In­stead, she can­vasses the world for opin­ion, hear­ing from strangers and friends, none more en­dear­ingly than her adop­tive mother.

“It’s quite a hard route to take,” her mother ad­vises. “You’re never your own per­son again.”

It can be hard to tell whether McNally begins to vac­il­late for our ben­e­fit (“Sud­denly flash cars and de­signer hand­bags seem kind of empty”) or if she is gen­uinely buf­feted by com­pet­ing sen­ti­ments.

The voice that most concerns her, though, be­longs to an Amer­i­can woman, Vic­to­ria El­der, who re­grets hav­ing her child. “She’s look­ing up at me with my blue eyes,” El­der re­calls of her in­fant daugh­ter, with an em­pha­sis that im­plies she has been robbed, “and I’m think­ing: I’ve made a hor­ri­ble mis­take.”

Moved by the im­pli­ca­tions of a fer­til­ity check, Joanne later says, with ap­par­ent sin­cer­ity, “I think it would suit me. I think I would make a good mum.” Thirty sec­onds later she says the pre­cise op­po­site, capri­cious to the end. It’s as though her thoughts on the mat­ter have turned into its own rol­lick­ing com­ment thread. Faced with such a ca­coph­ony of opin­ions, this swirl of hu­man­ity, you can un­der­stand McNally’s dilemma. Who would want to add to it?

We are what we eat

Ge­orge Or­well once mar­velled that so lit­tle se­ri­ous at­ten­tion is paid to food. “A hu­man be­ing is pri­mar­ily a bag for putting food into,” he wrote. “A man dies and is buried, and all his words and ac­tions are for­got­ten, but the food he has eaten lives af­ter him in the sound or rot­ten bones of his chil­dren.”

That’s one glo­ri­ous elab­o­ra­tion on the maxim “You are what you eat”. An­other now ar­rives in the shape of One Day: How Ire­land

Eats (RTÉ One, Mon­day, 9.35pm). Framed as a day in the life of Ire­land’s food sup­ply, it begins be­fore dawn, skip­ping briskly be­tween the in­som­niac glare of a 24-hour ser­vice sta­tion, the un­nat­u­rally early ris­ers of Dublin’s Vic­to­rian Fruit and Veg­etable mar­ket and a slum­ber­ing Louth potato farm, still shrouded in mist.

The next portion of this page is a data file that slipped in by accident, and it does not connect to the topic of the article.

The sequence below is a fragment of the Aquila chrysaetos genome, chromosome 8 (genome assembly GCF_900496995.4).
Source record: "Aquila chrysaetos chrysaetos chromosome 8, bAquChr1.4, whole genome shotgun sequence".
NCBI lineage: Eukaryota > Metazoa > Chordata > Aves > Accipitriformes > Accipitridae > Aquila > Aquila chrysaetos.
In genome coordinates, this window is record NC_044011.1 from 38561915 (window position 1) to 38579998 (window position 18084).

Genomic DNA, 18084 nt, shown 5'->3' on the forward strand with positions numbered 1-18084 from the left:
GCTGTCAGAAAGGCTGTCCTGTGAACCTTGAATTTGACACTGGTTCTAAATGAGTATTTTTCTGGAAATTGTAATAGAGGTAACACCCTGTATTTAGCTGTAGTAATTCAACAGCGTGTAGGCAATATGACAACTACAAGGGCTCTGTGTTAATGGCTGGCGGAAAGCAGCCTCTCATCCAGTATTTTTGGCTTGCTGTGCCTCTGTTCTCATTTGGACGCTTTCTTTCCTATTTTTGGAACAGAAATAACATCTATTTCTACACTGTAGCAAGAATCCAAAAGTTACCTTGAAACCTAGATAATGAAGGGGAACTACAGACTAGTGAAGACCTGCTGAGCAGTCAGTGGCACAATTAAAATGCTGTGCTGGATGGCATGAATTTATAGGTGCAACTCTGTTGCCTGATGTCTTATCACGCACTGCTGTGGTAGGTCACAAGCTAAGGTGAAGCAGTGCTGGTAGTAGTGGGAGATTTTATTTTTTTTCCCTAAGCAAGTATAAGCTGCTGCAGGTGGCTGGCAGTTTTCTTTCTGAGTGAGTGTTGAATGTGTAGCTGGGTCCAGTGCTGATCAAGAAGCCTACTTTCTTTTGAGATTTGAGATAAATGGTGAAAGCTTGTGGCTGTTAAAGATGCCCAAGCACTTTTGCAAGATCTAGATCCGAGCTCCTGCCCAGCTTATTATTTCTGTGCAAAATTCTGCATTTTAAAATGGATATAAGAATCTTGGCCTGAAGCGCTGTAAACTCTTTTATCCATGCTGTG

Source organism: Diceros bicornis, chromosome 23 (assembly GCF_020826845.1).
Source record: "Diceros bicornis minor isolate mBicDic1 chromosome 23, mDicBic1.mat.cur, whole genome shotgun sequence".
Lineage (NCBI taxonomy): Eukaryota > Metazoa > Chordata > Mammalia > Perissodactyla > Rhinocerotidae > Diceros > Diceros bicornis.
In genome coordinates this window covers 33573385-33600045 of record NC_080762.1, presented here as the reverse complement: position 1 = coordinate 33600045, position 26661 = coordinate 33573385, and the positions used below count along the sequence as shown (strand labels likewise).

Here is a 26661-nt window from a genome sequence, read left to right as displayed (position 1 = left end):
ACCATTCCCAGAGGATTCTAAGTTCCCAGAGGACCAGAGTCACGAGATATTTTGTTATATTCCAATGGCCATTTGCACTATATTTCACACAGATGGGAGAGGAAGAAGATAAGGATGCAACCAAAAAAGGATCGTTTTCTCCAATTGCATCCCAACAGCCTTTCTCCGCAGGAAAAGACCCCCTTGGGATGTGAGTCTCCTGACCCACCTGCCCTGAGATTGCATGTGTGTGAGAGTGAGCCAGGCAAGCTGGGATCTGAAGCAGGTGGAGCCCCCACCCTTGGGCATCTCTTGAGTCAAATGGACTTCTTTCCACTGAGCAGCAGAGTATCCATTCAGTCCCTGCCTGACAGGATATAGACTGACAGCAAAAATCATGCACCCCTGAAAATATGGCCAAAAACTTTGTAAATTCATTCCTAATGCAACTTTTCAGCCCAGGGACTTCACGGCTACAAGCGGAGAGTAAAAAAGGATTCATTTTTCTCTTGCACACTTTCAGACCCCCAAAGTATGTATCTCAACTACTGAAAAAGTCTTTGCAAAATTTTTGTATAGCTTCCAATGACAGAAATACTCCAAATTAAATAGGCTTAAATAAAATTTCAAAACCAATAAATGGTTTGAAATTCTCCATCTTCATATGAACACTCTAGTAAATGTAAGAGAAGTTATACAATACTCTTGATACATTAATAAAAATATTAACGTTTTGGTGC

The fo­cus is de­cep­tively sim­ple, but the doc­u­men­tary’s tech­nique is cu­ri­ously god­like; ac­cess­ing all ar­eas, laden with statis­tics, it sees all and knows all.

In a sim­i­lar and sat­is­fy­ing way, the hand that shapes it is in­vis­i­ble.

Peo­ple speak as though un­prompted, too oc­cu­pied with ur­gent tasks to be­come self­con­scious, as­sisted by Maeve O’Ma­hony’s serene voiceover.

“She’s with us all the time,” an em­ployee of a gar­gan­tuan su­per­mar­ket ware­house says of an­other voice, the arm-mounted com­puter po­litely is­su­ing or­ders. “You hear her in your sleep.”

An­other vivid char­ac­ter is Ciaran But­ler, an en­er­getic trader at the Dublin Vic­to­rian mar­ket. The show wisely checks back with him through­out the day, for the warm irony of his sched­ule (“We never stop for lunch”), to the sin­gu­lar apt­ness of his metaphors. “John, I’m in a bit of a pickle,” he says. Well, he should know.

Direc­tor and pro­ducer Brian Hayes makes sub­tle, res­o­nant jux­ta­po­si­tions with his shots – as gor­geously com­posed as an aerial study of a jit­tery potato har­vester – and his scenes.

So you float from the diesel fumes be­neath 2,500 army meals (to­day serv­ing chicken tikka) to a Dún Laoghaire food bank: “The fact that peo­ple are still suf­fer­ing from hunger in Ire­land,” com­ments one vol­un­teer. “It’s a ter­ri­ble state to be in.”

You may think about that scene again when you meet a chef pre­par­ing lob­ster, steak and caviar for a pri­vate jet car­ry­ing just six pas­sen­gers, not be­cause the pro­gramme forces any in­ter­pre­ta­tion, but be­cause it is so gen­er­ous with de­tail.

That’s why the facts, as un­canny as they are to con­sider – we spend ¤20 mil­lion a day on snacks, serve three mil­lion por­tions of chicken, drink 15 mil­lion cups of tea – are ac­tu­ally less re­veal­ing than the tapestry.

Here is a real and il­lu­mi­nat­ing por­trait of a na­tion, shared, like so many things, over food; an art­fully com­posed and bril­liant doc­u­ment of what you eat, what you are.

There is no sit­u­a­tion so dire that Red Rock, above, can’t find a flash of fun The premise of Joanne McNally’s con­ver­sa­tional doc­u­men­tary Baby Hater, be­low left, is that she doesn’t want kids, feels 80 per cent cer­tain about it, but is still in­clined to brood on the sub­ject Top right, One Day: How Ire­land Eats is an art­fully com­posed and bril­liant doc­u­ment of what you eat, what you are